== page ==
Money. Everybody likes it and wants more of it, but very few people know what it is.
In fact, money means different things to different people. To some, it’s an elusive object of desire, difficult to get hold of and harder to keep. To others, it means sacrificing the present for a future of stability and freedom. Some people see money as a means to acquire material items such as a house or a car, while others want it to buy unforgettable life experiences they can always cherish.
Whatever personal meaning one puts on money, it’s clear most of the world can’t do without it. To state the obvious, money runs the world.
Money is the reason we get up early every morning to go to work. It’s often why wars start and nefarious criminal activity takes place. But, of course, money isn’t inherently evil. It’s also why our standard of living has increased exponentially over the years and why so many people have moved out of the default state of poverty.
For something so important to the world, it’s a little discombobulating to realise that money isn’t real. In fact, it’s a shared fiction which billions of people around the world (pretty much everyone) believe in.
This is the premise of the book, Money: The True Story of a Made-Up Thing, by Jacob Goldstein (Amazon). In it, Goldstein takes you on a historical journey of money and its evolution through the years.
The book reminds me of Harari’s Sapiens: A Brief History Of Humankind which outlines why human imagination allows us to be the most dominant and successful species. Our ability to imagine and agree to man-made things like nation-states, religion, politics, culture and, yes, money, is why we have surpassed every other specie of animal on the planet.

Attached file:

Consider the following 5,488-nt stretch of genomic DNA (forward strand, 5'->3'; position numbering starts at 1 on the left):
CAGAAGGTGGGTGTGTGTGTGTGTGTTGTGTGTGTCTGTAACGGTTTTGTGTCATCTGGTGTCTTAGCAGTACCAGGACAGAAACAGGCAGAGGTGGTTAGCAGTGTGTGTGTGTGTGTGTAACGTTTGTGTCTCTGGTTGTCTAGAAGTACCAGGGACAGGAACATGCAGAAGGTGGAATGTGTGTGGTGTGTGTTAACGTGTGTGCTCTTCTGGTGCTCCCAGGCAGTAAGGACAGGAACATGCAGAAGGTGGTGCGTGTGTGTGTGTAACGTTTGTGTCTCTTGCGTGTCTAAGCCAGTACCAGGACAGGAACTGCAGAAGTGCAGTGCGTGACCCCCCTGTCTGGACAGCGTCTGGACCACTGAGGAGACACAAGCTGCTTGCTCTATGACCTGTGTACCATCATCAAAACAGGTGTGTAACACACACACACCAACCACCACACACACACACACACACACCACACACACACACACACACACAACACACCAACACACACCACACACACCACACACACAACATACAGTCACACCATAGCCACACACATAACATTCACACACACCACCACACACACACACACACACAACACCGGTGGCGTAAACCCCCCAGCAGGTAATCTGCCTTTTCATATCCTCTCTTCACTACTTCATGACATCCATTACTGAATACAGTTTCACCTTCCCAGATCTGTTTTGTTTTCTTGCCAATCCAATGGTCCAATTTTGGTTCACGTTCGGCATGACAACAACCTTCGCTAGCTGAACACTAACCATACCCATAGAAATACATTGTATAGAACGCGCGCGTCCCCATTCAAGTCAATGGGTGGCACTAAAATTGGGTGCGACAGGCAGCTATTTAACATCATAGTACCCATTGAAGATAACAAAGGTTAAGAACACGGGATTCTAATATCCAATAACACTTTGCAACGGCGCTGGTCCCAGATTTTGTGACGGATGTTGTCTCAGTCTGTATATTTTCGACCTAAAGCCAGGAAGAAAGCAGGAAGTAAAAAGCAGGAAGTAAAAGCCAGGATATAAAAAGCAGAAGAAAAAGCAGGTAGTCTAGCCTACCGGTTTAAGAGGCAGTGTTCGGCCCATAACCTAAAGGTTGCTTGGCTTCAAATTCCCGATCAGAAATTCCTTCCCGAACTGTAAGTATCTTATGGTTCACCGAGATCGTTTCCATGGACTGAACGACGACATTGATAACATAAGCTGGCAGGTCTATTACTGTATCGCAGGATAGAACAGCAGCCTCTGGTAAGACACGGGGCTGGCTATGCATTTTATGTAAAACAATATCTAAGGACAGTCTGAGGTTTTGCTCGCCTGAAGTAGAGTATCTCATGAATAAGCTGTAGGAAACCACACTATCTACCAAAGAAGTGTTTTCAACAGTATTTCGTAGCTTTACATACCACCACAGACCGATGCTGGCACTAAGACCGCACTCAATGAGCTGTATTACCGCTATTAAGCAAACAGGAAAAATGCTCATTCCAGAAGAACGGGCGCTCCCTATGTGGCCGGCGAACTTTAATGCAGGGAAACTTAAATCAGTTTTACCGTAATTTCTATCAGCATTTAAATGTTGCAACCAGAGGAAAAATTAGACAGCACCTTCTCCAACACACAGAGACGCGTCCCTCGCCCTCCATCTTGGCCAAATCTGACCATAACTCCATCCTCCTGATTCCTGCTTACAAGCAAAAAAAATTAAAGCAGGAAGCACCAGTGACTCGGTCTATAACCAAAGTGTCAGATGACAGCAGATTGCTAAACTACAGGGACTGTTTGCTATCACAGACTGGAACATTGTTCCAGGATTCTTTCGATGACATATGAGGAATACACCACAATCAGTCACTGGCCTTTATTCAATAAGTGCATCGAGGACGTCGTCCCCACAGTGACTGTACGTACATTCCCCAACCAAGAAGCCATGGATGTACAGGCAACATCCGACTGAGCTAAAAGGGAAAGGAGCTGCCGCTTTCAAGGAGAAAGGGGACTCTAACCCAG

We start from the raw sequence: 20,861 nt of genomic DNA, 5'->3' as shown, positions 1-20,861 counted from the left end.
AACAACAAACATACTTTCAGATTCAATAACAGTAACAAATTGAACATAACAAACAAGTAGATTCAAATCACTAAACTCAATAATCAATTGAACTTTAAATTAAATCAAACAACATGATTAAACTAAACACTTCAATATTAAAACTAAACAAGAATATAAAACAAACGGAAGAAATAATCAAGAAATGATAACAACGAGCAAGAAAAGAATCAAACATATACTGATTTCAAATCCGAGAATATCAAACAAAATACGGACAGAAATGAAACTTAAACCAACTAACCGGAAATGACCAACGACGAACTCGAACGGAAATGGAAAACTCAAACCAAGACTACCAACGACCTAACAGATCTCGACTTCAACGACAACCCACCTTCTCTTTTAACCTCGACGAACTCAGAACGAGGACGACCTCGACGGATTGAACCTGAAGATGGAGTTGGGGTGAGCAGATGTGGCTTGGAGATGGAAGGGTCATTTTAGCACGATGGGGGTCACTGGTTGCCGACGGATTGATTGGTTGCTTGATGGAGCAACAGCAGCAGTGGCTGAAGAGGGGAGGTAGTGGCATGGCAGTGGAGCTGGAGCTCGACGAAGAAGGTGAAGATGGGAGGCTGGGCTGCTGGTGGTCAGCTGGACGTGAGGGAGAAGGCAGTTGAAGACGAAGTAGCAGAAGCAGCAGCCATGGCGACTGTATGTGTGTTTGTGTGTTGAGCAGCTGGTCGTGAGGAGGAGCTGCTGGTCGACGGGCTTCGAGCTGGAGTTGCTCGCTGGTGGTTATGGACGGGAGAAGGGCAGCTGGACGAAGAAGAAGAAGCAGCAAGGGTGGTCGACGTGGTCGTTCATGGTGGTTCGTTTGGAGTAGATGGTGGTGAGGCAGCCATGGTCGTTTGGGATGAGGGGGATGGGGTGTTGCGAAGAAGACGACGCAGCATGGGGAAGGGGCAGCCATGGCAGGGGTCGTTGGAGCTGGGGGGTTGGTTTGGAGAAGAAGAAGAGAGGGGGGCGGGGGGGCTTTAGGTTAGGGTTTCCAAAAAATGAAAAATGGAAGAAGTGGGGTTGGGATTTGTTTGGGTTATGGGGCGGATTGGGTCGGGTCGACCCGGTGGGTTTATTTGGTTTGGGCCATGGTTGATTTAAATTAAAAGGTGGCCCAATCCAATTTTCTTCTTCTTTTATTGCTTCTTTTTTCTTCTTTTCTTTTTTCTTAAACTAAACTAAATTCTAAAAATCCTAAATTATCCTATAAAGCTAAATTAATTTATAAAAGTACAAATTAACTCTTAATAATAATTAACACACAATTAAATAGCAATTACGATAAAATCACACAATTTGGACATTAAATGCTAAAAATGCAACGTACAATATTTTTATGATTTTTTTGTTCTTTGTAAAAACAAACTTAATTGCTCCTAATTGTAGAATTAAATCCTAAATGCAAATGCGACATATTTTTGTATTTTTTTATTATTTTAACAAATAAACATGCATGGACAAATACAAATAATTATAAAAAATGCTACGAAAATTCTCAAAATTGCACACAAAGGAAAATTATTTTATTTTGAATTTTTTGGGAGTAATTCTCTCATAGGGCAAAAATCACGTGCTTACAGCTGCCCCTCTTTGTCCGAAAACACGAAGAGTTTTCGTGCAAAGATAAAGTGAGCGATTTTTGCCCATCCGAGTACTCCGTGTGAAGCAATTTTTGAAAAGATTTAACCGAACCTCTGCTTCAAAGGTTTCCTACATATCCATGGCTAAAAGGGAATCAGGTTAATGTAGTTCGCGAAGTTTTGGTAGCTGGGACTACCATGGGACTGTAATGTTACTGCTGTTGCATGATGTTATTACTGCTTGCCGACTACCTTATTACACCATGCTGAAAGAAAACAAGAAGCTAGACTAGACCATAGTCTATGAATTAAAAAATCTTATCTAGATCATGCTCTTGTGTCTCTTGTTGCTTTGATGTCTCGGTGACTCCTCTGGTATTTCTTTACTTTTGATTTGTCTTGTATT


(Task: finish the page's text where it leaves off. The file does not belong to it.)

What makes money valuable is our shared delusion in it. While money is not inherently real, it’s something that is part of our deep social fabric as Goldstein points out. “Money isn’t just some accounting device that makes exchange and saving more convenient. It’s a deep part of the social fabric, bound up with blood and lust. No wonder we get so worked up about it.”
The second key point Goldstein wants you to understand from the book is how inherently social money is.
“Money feels cold and mathematical and outside the realm of fuzzy human relationships. It isn’t. The social part of money – the ‘shared’ as in ‘shared fiction’ – is exactly what makes money money. Otherwise it’s just a chunk of metal, or a piece of paper, or, in the case of money today, just a number stored on a bank’s computers.”
Goldstein starts the book on the origins of money – in the form of coins – in Ancient Greece when it replaced barter. Instead of exchanging goods for other goods, it allowed people to use money so they could store value and use it elsewhere whenever they wanted. “The spread of coins – the rise of money – made people freer and gave them more opportunities to leave the life they’d been born into.”
Paper money, it’s assumed, was invented in Europe but it turns out this isn’t the case. Instead, it was an invention of the Chinese many centuries before, until it was quashed for some draconian reason. Paper money reemerged in Europe much later.